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Otis Park Community Center would make a great makerspace 

DiverseCity

A stone’s throw away from the burgeoning Knobhill Urban Arts District, Otis Park Community Center is nestled near the Platte Avenue corridor, an area peppered with multi-generational local businesses, fast food chains, pawn shops, low-income housing and motels. It’s one of the neighborhood’s few community gathering spaces.

While diverse and rich in culture, the area is known to struggle — in particular, the neighborhood near the Platte Avenue and Academy Boulevard intersection was pinpointed in the 2010 U.S. Census as being one of the city’s poorest. People with few resources can get a lot of value out of a community center, even a tiny one like Otis, but many people either don’t know it’s there or have forgotten about it.

Otis, located at 731 N. Iowa Ave., is named for William A. Otis, whose family contributed to irrigation projects designed to bring water from the Pecos River to the Southwest for agriculture. Originally, the center started in the 1970s as a therapeutic recreation center (spearheaded by the late Nancy Lewis, who rose to city parks director) to provide programs for those who were differently abled.

It was a good fit at the time, but Otis, the smallest of the city’s community centers, struggled to remain relevant as the city built larger centers that could offer more. During the recession, cutbacks and low attendance led to most of Otis’ programs being moved to the Colorado Springs Senior Center and Hillside Community Center. City Sports Program Coordinator Joe Braun, who currently oversees the center, says the biggest attraction at Otis these days is a city youth program known as One Springs Boxing gym.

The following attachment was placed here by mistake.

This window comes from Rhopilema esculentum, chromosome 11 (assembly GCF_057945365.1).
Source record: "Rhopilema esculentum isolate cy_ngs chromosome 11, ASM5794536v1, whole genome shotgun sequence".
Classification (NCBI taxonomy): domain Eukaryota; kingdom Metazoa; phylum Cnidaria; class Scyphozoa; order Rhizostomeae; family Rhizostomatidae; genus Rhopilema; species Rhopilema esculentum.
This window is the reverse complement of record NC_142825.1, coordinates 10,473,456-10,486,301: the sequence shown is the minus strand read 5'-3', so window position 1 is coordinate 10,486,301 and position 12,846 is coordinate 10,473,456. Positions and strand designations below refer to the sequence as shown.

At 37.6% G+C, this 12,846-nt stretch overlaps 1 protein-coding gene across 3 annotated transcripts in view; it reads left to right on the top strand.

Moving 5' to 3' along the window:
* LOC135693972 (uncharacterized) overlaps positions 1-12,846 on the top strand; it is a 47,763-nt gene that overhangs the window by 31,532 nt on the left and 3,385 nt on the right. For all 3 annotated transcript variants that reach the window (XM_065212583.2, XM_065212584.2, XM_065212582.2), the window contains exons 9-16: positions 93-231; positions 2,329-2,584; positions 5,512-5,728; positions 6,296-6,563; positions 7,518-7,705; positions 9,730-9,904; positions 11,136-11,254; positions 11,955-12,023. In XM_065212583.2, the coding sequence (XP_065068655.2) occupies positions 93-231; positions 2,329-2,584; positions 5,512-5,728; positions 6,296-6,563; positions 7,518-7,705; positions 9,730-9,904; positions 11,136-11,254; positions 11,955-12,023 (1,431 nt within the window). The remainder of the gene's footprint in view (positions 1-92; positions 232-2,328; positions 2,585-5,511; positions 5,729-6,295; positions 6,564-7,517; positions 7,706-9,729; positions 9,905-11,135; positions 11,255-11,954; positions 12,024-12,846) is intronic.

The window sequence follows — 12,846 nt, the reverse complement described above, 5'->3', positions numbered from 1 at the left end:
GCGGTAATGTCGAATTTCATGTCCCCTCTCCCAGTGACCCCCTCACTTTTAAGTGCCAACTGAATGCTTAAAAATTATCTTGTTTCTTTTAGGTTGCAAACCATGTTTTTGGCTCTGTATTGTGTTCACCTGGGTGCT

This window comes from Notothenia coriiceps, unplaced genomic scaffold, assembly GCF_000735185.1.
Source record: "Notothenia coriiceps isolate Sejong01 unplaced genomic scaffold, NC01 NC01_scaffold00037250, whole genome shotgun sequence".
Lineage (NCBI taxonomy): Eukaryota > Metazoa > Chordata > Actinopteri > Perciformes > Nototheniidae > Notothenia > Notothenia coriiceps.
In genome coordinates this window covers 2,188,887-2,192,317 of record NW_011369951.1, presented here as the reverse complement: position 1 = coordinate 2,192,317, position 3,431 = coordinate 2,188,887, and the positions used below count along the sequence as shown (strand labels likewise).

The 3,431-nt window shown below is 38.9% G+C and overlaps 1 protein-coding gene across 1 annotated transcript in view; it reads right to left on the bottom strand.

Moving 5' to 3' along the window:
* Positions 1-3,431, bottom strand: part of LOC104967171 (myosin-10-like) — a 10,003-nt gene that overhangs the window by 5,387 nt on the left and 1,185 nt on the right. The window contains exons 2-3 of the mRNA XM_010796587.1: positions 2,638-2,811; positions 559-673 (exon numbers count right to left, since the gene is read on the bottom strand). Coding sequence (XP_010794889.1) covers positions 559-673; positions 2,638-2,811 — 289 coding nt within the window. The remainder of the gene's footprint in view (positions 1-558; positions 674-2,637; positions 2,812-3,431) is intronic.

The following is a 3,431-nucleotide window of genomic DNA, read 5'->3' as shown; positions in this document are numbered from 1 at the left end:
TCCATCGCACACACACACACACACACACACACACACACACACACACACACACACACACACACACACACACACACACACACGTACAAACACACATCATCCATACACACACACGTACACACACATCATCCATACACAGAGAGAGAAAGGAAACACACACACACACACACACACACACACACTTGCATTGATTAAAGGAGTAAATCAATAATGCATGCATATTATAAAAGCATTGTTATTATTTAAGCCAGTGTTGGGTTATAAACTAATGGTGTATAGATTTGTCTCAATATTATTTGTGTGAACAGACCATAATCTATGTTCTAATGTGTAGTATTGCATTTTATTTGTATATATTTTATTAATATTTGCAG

Kim King, the city’s Parks, Recreation and Cultural Services administration manager, says there aren’t any plans to rebuild or restore the old building in the near future, beyond a new roof and gutters. Braun is most excited by exploratory talks with Pikes Peak Library District to create a mobile library at the site.
But while aging Otis struggles to hang on, the neighborhood around it is blooming. If you’ve driven up Platte Avenue lately, you’ve noticed the murals created by local urban artists. Among them is Creator Supreme Private Tattoo Studio owner Paes164, who says he moved into the area intentionally about a year ago. He wants to see the area revitalized — but not by turning it into a block of Chick-fil-A and McDonald’s drive-thrus.

“Most of these busy neighborhoods [like] Academy, Powers and all those spots, no one would open the door to allow us to paint those murals, whereas, in Knob Hill, on Platte, 90 percent of those buildings are owned by the tenants that are in them,” he says. “So, they have all the say as far as letting us do that artwork.”

Paes says the art district is creating a culture within itself and artists are determined to keep it in people’s faces. Now, parents park their cars and walk with their children along Platte Avenue to look at the murals, he says.

“Tons of high school students come by to take their senior photos, and literally a dozen local artists have recorded rap videos under these murals,” he continues. Paes receives messages all the time from neighbors thanking him for cleaning up the area.

“There are side streets all up and down Platte whose streetlights have been out for two years,” he says. “... Now, all of a sudden, there are murals in the same alleyways and owners are like, people are actually coming to my store.”

So, let me propose an idea for Otis: Make it a makerspace. Imagine a revived Otis, with some of the cool features of Library 21c, and a theme that taps into the creativity of the arts district. Perhaps it could offer recording space, photography and art classes for budding neighborhood artists?

Paes says he’s passionate about giving a platform to young developing artists, but he hasn’t yet connected with many youths in the neighborhood. Instead, he’s working with kids through the Council of Neighbors and Organizations and Colorado Springs School District 11. But he’d love to have a place to connect with the teens in Knob Hill.

Imagine what could happen if those kids came together to transform their neighborhood and, in turn, help shape our city’s art culture.

This is the fifth and final part in our series on the city’s vibrant 
community centers.

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